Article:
Seems like this is becoming an FAQ so let me try my best
Primitives turn into objects if needed, behind the scenes. A primitive is not an object, so it doesn't have properties, but you can still do:
Now functions. Functions in JS are first-class objects. You can do:
Your function has properties and methods:
You can pass it around:
( Hmm, post getting longer, author not getting to the point )
The book is also called OOJS to highlight the fact that it focuses on the core language, not so much on DOM scripting, browser and Ajax. There's a chapter devoted to these topics but it's more of an illustration what type of objects and interactions to expect in the real world, and also to provide some practical background for the next chapter "patterns" as to why these patterns and how do they help.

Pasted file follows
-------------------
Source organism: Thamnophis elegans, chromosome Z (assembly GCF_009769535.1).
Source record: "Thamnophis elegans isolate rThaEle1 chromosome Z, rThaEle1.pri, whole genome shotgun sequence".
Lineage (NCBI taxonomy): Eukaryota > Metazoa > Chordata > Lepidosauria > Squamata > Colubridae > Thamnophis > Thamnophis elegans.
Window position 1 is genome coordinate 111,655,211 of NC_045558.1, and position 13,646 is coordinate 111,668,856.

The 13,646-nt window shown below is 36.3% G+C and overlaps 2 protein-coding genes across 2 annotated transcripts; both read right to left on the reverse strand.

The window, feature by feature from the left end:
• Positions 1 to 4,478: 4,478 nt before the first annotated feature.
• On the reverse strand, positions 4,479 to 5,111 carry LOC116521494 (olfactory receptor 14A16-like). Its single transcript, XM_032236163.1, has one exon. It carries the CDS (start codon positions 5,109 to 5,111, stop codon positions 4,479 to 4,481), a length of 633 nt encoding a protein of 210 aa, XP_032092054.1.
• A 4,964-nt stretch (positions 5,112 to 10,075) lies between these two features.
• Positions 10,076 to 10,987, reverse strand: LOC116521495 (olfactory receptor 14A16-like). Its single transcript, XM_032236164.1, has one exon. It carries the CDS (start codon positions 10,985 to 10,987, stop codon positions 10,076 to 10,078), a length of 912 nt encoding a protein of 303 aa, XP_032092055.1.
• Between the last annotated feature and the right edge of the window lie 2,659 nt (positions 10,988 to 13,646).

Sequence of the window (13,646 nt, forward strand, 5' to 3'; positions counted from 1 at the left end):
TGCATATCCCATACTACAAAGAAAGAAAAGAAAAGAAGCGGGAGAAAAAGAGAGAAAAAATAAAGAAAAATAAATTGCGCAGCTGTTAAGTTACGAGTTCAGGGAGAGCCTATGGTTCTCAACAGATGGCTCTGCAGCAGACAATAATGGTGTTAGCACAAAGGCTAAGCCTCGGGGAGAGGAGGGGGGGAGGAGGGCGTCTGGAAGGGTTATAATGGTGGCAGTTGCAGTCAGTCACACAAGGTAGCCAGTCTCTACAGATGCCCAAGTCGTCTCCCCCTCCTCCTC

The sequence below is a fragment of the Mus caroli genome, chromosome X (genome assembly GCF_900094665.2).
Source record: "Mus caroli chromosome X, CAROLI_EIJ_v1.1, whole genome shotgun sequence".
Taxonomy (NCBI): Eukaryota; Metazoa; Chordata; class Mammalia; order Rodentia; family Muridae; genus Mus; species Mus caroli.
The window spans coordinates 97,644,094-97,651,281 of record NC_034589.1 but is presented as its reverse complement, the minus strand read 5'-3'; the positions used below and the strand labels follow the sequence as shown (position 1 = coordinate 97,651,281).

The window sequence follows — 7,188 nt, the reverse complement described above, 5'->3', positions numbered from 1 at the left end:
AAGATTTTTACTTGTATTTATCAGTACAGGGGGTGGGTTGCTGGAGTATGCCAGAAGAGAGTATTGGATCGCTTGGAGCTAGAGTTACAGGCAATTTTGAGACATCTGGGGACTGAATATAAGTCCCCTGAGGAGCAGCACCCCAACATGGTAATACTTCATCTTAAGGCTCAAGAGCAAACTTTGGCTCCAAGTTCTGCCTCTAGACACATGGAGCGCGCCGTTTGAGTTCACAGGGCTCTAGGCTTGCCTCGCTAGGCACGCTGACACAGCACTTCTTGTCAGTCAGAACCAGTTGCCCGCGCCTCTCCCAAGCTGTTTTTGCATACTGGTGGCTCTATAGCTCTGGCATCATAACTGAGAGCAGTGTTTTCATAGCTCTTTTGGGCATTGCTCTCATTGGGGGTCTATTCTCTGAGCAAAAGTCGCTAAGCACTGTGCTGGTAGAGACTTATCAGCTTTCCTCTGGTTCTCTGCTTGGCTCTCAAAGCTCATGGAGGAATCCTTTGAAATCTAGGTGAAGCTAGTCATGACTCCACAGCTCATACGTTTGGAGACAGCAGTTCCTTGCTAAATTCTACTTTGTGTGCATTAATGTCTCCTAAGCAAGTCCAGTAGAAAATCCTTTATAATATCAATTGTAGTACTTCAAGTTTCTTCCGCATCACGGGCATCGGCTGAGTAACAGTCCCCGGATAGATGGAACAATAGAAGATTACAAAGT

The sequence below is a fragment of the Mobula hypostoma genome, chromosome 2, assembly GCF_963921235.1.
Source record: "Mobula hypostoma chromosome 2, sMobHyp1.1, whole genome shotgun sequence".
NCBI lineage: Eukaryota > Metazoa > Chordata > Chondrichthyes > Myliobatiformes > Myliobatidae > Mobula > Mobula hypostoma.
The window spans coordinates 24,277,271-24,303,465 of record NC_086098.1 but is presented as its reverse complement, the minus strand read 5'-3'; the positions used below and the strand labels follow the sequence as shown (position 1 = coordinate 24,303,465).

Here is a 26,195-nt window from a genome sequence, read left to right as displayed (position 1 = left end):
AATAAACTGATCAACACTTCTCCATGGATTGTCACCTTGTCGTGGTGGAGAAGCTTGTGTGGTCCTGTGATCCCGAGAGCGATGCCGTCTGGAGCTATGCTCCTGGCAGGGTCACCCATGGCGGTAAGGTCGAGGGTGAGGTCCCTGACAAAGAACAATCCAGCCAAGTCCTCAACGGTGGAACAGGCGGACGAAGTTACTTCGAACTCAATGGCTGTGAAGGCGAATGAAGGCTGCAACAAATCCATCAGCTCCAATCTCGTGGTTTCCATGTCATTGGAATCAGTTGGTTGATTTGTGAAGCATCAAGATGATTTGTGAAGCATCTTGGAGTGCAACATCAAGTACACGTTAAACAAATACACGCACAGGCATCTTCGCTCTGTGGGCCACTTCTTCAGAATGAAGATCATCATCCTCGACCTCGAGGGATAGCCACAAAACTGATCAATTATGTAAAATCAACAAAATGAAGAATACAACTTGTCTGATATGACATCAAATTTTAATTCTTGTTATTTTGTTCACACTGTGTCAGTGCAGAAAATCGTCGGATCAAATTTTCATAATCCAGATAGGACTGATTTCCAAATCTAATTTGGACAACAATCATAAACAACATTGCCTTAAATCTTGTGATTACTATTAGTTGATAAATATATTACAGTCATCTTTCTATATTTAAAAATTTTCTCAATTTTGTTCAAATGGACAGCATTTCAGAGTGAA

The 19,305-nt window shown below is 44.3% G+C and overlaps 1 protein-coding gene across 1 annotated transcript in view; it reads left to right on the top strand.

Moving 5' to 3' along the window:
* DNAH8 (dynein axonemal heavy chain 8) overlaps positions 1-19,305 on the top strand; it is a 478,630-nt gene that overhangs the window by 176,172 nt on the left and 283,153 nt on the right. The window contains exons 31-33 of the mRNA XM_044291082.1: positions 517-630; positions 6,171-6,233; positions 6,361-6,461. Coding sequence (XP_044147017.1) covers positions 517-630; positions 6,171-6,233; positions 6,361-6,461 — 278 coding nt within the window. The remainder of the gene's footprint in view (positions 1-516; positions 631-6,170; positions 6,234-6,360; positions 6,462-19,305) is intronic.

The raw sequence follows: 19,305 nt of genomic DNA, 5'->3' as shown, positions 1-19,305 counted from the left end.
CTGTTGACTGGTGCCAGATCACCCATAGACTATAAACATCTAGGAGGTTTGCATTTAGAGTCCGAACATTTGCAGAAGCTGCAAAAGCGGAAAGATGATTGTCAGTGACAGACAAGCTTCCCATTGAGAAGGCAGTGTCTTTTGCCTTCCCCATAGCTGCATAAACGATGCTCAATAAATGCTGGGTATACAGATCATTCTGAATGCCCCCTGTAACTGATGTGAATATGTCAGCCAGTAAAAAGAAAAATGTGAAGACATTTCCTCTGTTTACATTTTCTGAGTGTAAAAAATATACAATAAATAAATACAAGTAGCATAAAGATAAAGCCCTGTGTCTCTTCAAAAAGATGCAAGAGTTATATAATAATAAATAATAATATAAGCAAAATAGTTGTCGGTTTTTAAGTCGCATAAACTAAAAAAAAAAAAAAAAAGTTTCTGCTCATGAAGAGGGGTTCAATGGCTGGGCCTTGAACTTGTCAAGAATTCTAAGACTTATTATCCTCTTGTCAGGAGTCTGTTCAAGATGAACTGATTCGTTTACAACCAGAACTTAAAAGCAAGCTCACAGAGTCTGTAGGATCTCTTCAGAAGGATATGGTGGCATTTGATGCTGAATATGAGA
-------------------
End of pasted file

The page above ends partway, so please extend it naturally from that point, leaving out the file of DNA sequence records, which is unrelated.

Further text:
The book is also OOJS, because it's focus in on OO concepts and patterns. In JS there are many ways to do inheritance, depending on what you want to do and your personal style, so this is looked into in details. Also achieving things for which JS doesn't have specific syntax, such as private properties and namespaces (packages). Special attention is paid to JS-specific topics such as the lexical scope, prototype and closures.